Did you know?

Click any word in a definition or example to find the entry for that word

leave behind - definition and synonyms

Close

What are red words?

90% of the time, speakers of English use just 7,500 words in speech and writing. These words appear in red, and are graded with stars. One-star words are frequent, two-star words are more frequent, and three-star words are the most frequent.

Close

Thesaurus

The thesaurus of synonyms and related words is fully integrated into the dictionary. Click on the thesaurus category heading under the button in an entry to see the synonyms and related words for that meaning.

more
phrasal verb [transitive]
Word Forms
Close
present tense
I/you/we/theyleave behind
he/she/itleaves behind
present participleleaving behind
past tenseleft behind
past participleleft behind
  • Facebook
  • Twitter
  1. 1
    leave someone/something behind to increase the distance by which you are ahead of someone or something
    The other climbers were fitter and more experienced and I was worried I’d get left behind.
  2. 3
    to deliberately not think about something, especially an unpleasant experience, and not let it affect what you do in the future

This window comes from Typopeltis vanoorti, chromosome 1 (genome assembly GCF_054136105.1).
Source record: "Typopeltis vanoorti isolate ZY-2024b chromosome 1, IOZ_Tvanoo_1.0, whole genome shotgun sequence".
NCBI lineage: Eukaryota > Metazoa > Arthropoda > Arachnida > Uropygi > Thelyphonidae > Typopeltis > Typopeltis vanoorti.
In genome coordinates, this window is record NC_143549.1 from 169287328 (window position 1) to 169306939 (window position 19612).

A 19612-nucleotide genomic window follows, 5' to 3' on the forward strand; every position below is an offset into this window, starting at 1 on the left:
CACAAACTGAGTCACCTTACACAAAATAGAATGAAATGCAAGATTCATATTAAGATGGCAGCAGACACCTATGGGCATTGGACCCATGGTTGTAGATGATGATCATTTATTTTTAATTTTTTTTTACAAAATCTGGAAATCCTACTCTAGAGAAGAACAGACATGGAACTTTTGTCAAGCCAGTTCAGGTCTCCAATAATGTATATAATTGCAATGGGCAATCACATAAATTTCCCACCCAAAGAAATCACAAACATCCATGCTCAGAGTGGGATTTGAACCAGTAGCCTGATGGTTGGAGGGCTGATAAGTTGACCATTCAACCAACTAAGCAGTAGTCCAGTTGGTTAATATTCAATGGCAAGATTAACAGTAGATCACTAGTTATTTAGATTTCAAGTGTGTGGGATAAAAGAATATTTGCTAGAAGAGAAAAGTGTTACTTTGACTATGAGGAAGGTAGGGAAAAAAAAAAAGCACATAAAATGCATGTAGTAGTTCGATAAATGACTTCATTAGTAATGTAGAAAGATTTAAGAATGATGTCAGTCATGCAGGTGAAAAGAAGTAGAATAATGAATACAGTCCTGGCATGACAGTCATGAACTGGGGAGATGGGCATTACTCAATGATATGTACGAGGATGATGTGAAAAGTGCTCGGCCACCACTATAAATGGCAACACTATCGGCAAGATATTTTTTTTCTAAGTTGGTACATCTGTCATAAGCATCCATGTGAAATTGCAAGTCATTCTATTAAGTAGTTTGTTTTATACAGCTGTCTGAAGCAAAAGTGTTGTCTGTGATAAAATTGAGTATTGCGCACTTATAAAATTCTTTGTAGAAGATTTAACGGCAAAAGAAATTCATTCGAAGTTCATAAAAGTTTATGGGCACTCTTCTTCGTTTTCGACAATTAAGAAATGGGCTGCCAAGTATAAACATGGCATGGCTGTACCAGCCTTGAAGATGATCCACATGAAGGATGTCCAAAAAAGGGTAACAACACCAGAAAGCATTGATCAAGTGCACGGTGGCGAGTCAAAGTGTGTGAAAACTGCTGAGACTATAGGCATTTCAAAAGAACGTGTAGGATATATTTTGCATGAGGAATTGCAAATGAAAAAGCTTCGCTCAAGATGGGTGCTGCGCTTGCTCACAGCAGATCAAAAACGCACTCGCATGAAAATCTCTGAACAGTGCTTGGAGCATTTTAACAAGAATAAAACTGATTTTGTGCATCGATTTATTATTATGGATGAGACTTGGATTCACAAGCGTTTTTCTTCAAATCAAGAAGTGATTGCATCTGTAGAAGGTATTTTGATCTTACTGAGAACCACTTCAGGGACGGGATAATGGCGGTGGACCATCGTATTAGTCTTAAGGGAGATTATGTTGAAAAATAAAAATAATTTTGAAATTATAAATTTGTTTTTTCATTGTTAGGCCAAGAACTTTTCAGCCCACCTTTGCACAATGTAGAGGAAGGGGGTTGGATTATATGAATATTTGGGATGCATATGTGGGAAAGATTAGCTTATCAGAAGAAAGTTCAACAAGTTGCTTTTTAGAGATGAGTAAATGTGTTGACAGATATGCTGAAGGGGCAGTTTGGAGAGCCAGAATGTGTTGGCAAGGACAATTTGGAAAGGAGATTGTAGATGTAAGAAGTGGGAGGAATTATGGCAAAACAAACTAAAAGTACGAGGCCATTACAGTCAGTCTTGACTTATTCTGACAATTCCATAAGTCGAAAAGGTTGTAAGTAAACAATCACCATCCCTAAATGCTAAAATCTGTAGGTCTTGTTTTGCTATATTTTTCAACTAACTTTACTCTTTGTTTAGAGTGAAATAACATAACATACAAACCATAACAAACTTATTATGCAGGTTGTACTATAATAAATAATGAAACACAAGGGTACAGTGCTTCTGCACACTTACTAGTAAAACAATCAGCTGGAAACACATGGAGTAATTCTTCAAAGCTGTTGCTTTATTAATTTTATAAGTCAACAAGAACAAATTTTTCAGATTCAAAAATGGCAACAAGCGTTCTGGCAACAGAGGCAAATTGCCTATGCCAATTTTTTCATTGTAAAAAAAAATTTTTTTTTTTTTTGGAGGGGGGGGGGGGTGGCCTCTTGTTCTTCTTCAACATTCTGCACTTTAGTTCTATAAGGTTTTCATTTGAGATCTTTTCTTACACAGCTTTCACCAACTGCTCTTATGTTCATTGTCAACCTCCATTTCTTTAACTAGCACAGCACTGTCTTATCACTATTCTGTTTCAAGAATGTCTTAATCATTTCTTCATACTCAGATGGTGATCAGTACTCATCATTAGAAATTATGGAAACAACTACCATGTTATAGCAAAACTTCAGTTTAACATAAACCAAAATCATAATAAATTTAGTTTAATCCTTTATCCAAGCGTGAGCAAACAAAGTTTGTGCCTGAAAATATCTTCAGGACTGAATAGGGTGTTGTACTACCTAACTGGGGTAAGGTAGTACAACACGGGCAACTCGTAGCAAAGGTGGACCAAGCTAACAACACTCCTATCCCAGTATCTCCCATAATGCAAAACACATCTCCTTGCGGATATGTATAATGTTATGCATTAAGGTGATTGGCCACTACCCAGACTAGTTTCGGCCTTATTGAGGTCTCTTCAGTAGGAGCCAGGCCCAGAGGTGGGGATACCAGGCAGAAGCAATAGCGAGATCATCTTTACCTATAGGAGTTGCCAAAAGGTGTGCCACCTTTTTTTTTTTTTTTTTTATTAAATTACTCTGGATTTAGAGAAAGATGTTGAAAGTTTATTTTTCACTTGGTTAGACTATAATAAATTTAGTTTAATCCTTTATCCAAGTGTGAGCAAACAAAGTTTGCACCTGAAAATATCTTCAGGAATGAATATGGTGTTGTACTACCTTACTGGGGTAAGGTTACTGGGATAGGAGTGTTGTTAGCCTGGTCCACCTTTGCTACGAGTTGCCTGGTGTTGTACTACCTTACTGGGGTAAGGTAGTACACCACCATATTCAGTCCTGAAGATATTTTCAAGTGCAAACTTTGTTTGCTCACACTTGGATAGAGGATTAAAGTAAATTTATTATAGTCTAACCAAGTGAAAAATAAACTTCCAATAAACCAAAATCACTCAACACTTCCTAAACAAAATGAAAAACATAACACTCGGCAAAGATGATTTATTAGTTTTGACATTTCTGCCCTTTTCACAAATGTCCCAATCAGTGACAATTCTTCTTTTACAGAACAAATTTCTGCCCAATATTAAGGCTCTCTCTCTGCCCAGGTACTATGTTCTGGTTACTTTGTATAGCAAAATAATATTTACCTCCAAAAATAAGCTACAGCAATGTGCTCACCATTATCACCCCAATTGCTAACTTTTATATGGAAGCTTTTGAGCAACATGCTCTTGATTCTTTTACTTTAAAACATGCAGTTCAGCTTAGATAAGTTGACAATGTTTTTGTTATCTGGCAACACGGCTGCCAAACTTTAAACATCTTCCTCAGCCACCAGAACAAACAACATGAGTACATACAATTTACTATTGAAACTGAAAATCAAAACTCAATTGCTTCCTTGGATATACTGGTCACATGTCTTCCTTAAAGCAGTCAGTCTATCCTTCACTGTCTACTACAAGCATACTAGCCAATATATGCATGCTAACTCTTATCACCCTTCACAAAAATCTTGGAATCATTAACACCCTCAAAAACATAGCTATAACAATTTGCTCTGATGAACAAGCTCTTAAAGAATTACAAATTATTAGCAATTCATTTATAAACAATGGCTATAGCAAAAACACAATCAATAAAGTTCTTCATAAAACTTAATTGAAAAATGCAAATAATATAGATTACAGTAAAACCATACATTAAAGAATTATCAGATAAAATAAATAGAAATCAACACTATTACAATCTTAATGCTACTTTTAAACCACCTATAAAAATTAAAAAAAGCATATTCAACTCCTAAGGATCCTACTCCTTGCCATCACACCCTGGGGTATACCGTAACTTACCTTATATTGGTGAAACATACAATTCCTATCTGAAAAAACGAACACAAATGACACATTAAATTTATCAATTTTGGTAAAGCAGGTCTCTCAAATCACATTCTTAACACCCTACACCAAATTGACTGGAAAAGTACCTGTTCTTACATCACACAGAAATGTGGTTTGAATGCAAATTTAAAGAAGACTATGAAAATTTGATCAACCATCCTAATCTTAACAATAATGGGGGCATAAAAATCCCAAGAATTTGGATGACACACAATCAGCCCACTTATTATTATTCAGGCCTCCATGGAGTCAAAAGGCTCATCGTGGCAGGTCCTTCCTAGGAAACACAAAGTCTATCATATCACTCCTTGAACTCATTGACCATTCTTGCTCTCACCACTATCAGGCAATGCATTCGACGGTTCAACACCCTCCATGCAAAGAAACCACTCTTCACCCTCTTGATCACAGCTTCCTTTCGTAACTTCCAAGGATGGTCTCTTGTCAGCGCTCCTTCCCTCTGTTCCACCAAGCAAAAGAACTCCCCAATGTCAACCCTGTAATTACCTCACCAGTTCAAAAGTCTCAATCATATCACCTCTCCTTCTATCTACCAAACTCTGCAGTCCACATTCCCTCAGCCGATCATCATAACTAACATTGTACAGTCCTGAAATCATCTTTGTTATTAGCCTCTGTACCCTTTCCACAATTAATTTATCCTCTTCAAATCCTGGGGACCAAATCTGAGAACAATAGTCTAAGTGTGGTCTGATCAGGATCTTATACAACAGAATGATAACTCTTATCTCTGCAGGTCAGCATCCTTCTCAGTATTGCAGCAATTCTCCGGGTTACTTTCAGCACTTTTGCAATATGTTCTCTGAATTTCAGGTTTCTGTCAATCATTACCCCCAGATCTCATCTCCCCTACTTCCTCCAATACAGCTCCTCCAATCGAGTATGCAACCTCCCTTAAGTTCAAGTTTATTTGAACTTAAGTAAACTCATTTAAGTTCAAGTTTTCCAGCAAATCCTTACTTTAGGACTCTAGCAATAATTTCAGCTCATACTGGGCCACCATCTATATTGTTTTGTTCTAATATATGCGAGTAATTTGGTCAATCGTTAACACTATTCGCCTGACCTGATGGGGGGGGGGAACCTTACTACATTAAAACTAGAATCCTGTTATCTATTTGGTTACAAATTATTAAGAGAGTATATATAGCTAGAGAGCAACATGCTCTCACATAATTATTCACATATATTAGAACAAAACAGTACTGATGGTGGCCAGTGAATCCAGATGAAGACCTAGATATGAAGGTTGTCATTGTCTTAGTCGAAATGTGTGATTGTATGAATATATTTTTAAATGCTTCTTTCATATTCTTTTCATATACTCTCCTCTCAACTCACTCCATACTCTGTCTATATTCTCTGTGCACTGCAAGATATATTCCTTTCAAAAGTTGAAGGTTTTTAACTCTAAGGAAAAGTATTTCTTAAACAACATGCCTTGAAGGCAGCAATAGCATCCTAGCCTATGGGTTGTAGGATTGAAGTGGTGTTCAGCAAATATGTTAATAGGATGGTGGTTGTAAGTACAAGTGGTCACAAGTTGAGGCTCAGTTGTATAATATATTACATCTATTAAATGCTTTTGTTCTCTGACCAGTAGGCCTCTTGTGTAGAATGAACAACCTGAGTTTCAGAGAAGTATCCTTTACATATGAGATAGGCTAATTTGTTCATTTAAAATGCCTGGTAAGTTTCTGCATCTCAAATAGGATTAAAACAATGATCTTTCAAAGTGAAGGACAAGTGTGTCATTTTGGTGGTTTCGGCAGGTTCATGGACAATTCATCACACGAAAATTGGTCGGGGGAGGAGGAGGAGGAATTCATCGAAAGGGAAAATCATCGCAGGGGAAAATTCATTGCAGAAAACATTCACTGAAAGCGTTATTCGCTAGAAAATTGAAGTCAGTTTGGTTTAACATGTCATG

a young woman trying to leave behind a difficult adolescence
  3. 4
    to not take someone or something with you when you go somewhere
    He had to leave his family behind in Chile.
    1. a.
      leave someone/something behind to forget to take someone or something with you
      It wasn’t until she was halfway home that she realized that she’d left her purse behind.
See also main entry: leave

brinner

a meal served in the evening which consists of foods traditionally eaten at breakfast

BuzzWord Article

Open Dictionary

troll factory

a company that pays its employees to write online comments in favour or against somebody or something posing as ordinary Internet users

add a word

Blog

A must for anyone with an interest in the changing face of language. The Macmillan Dictionary blog explores English as it is spoken around the world today.

global English and language change from our blog